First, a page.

The FBI Just Gave an Urgent Warning About This "Significant Threat"

The FBI Just Gave an Urgent Warning About This “Significant Threat”

Shutterstock From mail fraud schemes in Louisiana to vapes tainted with date-rape drugs in Massachusetts, people across the U.S. have been alerted to recent threats happening in their communities. These warnings are usually specific to a danger rising in a certain area, but a new warning from the Federal Bureau of Investigation (FBI) should have everyone paying attention. Read on to find out about the “significant threat” the agency is warning you to be on the lookout for.

READ THIS NEXT: If You’re Over 60, the FBI Has a Major New Warning for You . Shutterstock Part of the FBI’s job is to protect the safety of those across the country by issuing warnings. In Jan. 2021, the FBI joined forces with the U.S. Department of Health and Human Services (HHS) and the Better Business Bureau (BBB) to alert Americans about scammers attempting to sell fake COVID vaccines at a time in which many people were eagerly awaiting their change to get vaccinated.

And just last month, a series of mass shooting across the country prompted the FBI to warn that the agency was seeing an increasing number of attacks at specific grocery store chains , like Kroger and Walmart.

The latest FBI warning is about a different kind of danger, this time targeting your wallet. iStock The FBI now warning about a dangerous LinkedIn scheme, CNBC reported. Sean Ragan , the FBI’s special agent in charge of the San Francisco and Sacramento, California, field offices, told the news outlet that con artists are using the social networking platform to try to trick users into cryptocurrency investment scams.

Cryptocurrency is a form of digital currency that is often exploited by scammers because it does not come with legal protections and payments with it are usually not reversible, according to the Federal Trade Commission (FTC). In fact, the U.S. Deputy Attorney General Lisa Monaco announced in Feb. 2022 that the FBI was forming a new digital currency unit dedicated to cracking down on rising scams involving cryptocurrencies, per Reuters.

The FBI has specifically seen a recent rise in crypto-based investment fraud, according to Ragan. “It’s a significant threat,” he warned in his interview with CNBC. “This type of fraudulent activity is significant, and there are many potential victims, and there are many past and current victims.”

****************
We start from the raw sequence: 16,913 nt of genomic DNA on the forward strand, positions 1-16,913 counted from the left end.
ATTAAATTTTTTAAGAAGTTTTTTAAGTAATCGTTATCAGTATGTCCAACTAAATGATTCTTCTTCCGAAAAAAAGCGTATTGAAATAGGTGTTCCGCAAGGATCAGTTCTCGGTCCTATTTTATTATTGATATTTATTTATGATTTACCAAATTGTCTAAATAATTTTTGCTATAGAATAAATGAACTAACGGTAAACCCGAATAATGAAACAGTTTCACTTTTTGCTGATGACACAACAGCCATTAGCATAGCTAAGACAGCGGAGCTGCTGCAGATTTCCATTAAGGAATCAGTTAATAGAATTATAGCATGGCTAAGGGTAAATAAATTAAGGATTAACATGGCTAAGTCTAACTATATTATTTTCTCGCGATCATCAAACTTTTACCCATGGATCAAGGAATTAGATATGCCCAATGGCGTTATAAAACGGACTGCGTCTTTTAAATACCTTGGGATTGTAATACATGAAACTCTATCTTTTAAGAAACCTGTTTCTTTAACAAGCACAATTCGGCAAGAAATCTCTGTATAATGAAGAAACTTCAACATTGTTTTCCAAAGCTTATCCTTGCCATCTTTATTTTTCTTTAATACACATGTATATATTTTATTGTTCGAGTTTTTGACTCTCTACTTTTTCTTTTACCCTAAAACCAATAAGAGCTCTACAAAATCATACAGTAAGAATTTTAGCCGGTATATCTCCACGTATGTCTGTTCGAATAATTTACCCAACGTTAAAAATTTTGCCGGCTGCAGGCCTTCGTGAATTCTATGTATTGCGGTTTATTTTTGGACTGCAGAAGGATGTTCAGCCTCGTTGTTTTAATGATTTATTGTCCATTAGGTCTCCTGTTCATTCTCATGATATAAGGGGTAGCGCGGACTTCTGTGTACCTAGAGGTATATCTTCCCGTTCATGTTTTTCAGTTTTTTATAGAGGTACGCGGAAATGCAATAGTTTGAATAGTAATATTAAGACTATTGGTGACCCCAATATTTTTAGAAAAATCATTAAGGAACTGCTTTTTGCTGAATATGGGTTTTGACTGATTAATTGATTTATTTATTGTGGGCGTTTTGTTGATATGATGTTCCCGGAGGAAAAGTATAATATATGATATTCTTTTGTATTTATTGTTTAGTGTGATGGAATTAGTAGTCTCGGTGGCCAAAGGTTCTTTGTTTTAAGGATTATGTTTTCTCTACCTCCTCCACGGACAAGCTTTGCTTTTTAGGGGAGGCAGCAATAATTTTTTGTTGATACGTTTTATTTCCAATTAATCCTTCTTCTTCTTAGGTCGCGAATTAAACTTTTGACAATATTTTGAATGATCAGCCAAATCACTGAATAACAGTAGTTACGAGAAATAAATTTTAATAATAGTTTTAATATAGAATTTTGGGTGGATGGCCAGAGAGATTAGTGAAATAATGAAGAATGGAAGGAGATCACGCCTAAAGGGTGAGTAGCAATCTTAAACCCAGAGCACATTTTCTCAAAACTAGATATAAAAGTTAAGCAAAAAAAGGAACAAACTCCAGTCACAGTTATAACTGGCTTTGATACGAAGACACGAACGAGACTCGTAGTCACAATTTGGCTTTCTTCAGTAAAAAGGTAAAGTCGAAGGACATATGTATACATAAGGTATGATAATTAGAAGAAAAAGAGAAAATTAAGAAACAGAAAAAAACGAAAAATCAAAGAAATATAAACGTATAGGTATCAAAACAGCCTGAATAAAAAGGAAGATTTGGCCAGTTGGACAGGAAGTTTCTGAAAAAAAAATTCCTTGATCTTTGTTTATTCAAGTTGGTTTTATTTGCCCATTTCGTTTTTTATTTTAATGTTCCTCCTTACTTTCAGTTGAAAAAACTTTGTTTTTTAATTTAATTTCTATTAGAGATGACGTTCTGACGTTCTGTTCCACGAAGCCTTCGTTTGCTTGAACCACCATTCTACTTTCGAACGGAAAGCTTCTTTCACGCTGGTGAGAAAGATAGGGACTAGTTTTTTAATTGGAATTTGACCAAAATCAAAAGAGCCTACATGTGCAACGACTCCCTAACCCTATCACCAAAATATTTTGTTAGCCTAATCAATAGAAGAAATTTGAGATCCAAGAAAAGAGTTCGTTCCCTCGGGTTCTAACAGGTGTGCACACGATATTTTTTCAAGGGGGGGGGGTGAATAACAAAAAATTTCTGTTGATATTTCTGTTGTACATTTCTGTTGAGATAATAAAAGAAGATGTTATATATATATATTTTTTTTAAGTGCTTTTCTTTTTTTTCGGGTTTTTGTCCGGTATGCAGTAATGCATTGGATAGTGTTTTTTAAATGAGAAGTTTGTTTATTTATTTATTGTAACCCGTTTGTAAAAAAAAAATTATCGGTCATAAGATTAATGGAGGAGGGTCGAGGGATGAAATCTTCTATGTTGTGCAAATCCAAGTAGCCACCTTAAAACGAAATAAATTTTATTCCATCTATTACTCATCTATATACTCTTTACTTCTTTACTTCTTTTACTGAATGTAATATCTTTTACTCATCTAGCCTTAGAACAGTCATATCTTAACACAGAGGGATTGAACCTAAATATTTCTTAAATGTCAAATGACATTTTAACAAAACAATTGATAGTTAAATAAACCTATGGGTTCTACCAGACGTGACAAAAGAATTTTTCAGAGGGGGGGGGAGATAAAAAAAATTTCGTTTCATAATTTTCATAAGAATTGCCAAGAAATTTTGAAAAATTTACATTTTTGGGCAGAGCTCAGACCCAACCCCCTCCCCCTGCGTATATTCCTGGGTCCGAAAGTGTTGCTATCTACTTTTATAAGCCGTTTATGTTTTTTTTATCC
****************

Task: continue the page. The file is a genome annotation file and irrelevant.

According to CNBC, fraudsters involved in this scam pose as professionals by creating fake LinkedIn profiles. They typically reach out to other users with small talk through the platform’s messaging feature and then eventually offer to help victims make money through crypto investment. “So the criminals, that’s how they make money, that’s what they focus their time and attention on,” Ragan said. “And they are always thinking about different ways to victimize people, victimize companies. And they spend their time doing their homework, defining their goals and their strategies, and their tools and tactics that they use.” iStock The warning is not just coming from government officials. LinkedIn confirmed in a statement that it has seen a recent rise in fraud on its website, CNBC reported. The company said it took down more than 32 million fake accounts from its platform last year, which included 11.9 million that were stopped by its automated safeguards at registration, 4.4 million that were restricted proactively, and 127,000 fake profiles that were reported by members.

LinkedIn also reported that its automated defenses caught a total of 70.8 million spam and scam messages in that same timeframe, with another 179,000 being removed after members reported them. In terms of how much money has actually been stolen from members, the company told CNBC that it won’t provide estimates on that. iStock LinkedIn told CNBC that it will continue to enforce “clear” policies that make it known “fraudulent activity, including financial scams, are not allowed” on its website. “We work every day to keep our members safe, and this includes investing in automated and manual defenses to detect and address fake accounts, false information, and suspected fraud,” the company added.

Oscar Rodriguez , LinkedIn’s senior director of trust, privacy, and equity, told CNBC that one of the biggest issues is that “trying to identify what is fake and what is not fake is incredibly difficult,” especially for the average user. “One of the things that I would really love for us to do more is get into proactive education for members,” Rodriguez said. “Letting members know or basically allowing them to understand the risks that they might face.”

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